• In the Mithgar books, the Fates are said to be above the gods, and the Great Creator is above them. Whether or not any of these exist as discreet entities or just abstractions is left ambiguous.
  • The Dead Gods of Michael Moorcock's Elric of Melniboné stories "While the Gods Laugh" and "Dead Gods' Homecoming". The swords Stormbringer and Mournblade were originally created to destroy them. They chose to discorporate themselves long ago because they were afraid of being completely destroyed by the swords.
  • The Old Gods in the Arcia Chronicles, whose death at the hands of the invading Lightbringers ironically became their world's Start of Darkness.

Mythology and Religion

  • There's the Titans in Greek Mythology.
  • Arguably, Izanami and Izanagi in Shintoist beliefs. They were the first humans, created by one god, who had them make more gods.
  • Norse Mythology has Ymir, a gigantic being who slept in Ginnungagap, the emptiness of the cosmos. Odin, Ville and Ve were his children, who murdered him and used his body to create the Earth - from his bones, the mountains - from his blood, the seas - from his flesh, the land - from his skull, the heavens - from his teeth, the stars - from his eyeballs, the sun and the moon. Also, while Odin went on to fame as the King and Father of the Gods, Ville and Ve - who helped make the earth, AND who helped create mankind from a piece of driftwood - were ultimately forgotten, arguably making THEM examples as well.
  • Celtic Mythology has the Fomorians, a semi-divine race who lived in Ireland long before the Tuatha Dé Danann showed up. Several of the Tuatha Dé Danann were themselves descended from the Fomorians, most notable of which was Lugh the Long Handed.

Tabletop Games

  • Dungeons and Dragons:
    • The Forgotten Realms setting of has a large number of pantheons containing various deities of different power levels. Above all of these pantheons, there is Ao, also known as the Overgod. On one occasion when a god stole the Tablet of Fate from him he responded by stripping ALL gods of most of their divine powers, forcing them into their avatar forms on the material plane until the Tablet was returned. And then of course, there's a being of light who even Ao answers to.
    • The Highgod and Chaos from Dragonlance.
    • The Primordials in the 4th edition aren't necessarily stronger than the gods, but they certainly came before them.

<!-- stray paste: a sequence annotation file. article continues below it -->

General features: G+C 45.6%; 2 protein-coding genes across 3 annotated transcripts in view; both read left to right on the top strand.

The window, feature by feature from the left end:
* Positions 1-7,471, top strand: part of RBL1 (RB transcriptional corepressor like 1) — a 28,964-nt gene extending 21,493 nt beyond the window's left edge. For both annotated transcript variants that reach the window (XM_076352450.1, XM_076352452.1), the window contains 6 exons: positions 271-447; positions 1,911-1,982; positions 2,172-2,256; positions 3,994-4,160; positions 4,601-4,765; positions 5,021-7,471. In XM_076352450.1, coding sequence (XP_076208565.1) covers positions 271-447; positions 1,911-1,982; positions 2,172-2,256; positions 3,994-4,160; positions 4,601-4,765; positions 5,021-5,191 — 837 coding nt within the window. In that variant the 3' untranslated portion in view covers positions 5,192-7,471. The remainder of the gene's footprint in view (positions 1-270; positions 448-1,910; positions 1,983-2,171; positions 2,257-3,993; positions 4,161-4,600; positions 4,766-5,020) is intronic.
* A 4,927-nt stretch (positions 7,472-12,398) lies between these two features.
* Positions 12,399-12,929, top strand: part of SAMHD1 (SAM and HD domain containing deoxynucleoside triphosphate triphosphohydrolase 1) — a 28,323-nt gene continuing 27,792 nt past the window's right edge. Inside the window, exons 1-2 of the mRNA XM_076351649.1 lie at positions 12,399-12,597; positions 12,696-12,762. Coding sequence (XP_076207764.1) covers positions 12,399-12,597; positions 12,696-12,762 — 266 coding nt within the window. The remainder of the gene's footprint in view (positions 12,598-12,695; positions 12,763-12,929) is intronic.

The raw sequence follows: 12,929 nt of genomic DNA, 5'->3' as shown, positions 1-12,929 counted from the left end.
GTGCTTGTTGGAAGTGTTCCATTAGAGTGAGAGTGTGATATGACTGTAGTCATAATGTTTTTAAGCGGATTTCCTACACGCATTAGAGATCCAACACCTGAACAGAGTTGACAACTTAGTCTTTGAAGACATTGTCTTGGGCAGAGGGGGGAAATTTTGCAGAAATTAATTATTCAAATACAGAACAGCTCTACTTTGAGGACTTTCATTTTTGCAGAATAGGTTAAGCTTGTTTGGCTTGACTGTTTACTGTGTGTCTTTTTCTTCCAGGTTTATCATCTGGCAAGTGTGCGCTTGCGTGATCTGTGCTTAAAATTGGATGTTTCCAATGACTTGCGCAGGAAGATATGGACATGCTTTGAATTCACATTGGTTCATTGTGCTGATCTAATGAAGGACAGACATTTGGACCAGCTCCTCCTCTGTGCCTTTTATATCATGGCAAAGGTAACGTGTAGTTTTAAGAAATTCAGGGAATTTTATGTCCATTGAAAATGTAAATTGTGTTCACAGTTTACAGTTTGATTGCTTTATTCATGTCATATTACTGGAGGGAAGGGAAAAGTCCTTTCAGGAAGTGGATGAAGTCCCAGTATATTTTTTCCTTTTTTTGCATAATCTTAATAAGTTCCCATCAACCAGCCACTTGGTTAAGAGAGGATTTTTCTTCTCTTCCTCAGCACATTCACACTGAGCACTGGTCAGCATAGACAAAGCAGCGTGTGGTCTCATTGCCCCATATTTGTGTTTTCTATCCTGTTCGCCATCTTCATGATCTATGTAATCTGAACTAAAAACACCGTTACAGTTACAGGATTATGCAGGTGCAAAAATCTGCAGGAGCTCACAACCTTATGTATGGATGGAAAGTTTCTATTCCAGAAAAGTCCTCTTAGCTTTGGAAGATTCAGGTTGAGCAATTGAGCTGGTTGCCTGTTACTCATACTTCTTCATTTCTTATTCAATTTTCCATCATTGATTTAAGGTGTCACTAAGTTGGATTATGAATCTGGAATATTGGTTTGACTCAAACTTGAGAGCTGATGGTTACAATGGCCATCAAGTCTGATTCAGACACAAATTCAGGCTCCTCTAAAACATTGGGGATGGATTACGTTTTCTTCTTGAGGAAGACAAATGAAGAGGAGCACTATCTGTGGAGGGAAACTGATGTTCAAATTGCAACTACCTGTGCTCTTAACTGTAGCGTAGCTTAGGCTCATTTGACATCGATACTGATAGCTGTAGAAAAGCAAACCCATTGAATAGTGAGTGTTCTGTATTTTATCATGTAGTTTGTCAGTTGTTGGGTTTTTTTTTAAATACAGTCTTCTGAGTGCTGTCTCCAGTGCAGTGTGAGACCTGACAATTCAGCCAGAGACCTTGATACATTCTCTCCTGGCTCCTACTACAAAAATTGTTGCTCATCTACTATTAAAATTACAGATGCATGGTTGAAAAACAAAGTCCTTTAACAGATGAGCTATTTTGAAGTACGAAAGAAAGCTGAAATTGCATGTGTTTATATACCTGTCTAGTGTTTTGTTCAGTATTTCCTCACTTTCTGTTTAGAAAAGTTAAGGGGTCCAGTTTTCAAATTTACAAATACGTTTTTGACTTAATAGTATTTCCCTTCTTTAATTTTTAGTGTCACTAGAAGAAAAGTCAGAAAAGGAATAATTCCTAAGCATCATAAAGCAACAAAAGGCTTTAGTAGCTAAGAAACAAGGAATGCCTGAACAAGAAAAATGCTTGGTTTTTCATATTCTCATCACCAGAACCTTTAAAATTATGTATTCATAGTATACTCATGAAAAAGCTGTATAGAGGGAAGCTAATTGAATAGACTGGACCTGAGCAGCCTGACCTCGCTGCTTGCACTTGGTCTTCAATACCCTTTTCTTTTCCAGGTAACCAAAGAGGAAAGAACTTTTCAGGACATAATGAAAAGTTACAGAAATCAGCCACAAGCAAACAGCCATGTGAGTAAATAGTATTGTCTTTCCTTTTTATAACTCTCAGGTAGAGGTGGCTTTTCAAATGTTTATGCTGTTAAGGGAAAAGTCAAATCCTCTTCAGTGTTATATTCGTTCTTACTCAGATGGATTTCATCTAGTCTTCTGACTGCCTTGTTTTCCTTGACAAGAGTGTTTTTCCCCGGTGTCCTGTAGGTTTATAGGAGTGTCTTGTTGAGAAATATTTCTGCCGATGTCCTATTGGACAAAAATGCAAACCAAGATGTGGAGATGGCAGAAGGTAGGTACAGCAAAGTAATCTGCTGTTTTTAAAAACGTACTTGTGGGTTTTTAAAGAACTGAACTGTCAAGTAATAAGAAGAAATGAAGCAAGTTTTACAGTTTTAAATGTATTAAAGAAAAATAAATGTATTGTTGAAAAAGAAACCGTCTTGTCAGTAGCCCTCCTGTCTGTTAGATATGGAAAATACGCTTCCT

• Basic D&D Immortals rules. The Immortals are the BD&D equivalent of deities. The Old Ones are a group of extremely powerful beings who as to the Immortals as the Immortals are to mortals. If someone becomes an Immortal and reaches the highest level of Immortality twice, they can join the Old Ones.
    • And then there are the Elder Evils, Eldritch Abominations that the Aboleth remembers. How is this special? The Aboleths were already ancient when the gods came to be, and Elder Evils are/were older than anything the Aboleths can remember. They are not gods, but they are powerful enough to challenge them and pose a treat of world ending proportions. "Cosmic Horror" doesn't even begin to describe those horrid beings.
    • Similarly vestiges also fit this mold;

  "Beings that cannot exist inhabit a place that cannot be. Cursed by gods and feared by mortals, these entities fall outside the boundries of life, death, and undeath. They are untouchable by even the most powerful deities, though they can be summoned and used by even the weakest mortal." - Tome of Magic

    • Those most powerful god? The'd be the "Uber Deities" even stronger than the mightiest Greater Deity and so far beyond the gods that while the Gods Need Prayer Badly, they can afford not to care about such things anymore.
    • Then you have the dead gods floating about the astral plane, which are implied to be able to be restored to life somehow. Such as if people start whorshiping them again, but there may be more to it than that.
  • Exalted: The Primordials, who are basically Greek Titans, but more awesome/terrible. The younger gods they created don't like them, and create the eponymous superhumans to do them in.

Video Games

  • The Dragon Age lore has this in spades:
    • Possibly the eldest gods of Thedas were the Forgotten Ones, the "evil" gods of the Elven myths, whom Elven Creators fought.
    • The Creators, nine "good" Elven gods, seem to have supplanted the Forgotten Ones but have been supposedly betrayed by one of theirs, Fen'Harel, and are currently sealed powerless in their respective otherworldly realms. Ditto the Forgotten Ones.
    • Following the disappearance of the Creators and the fall of the great Elven civilization, seven powerful dragon-like beings became worshiped by the human Tevinter Imperium. They were eventually banished and sealed deep underground by the Maker (and occasionally come up to lead a Blight) and became known as the "Old Gods".
  • It's been referenced in the Silent Hill series.

 "The old gods have not left this place..."

Community content is available under CC-BY-SA unless otherwise noted.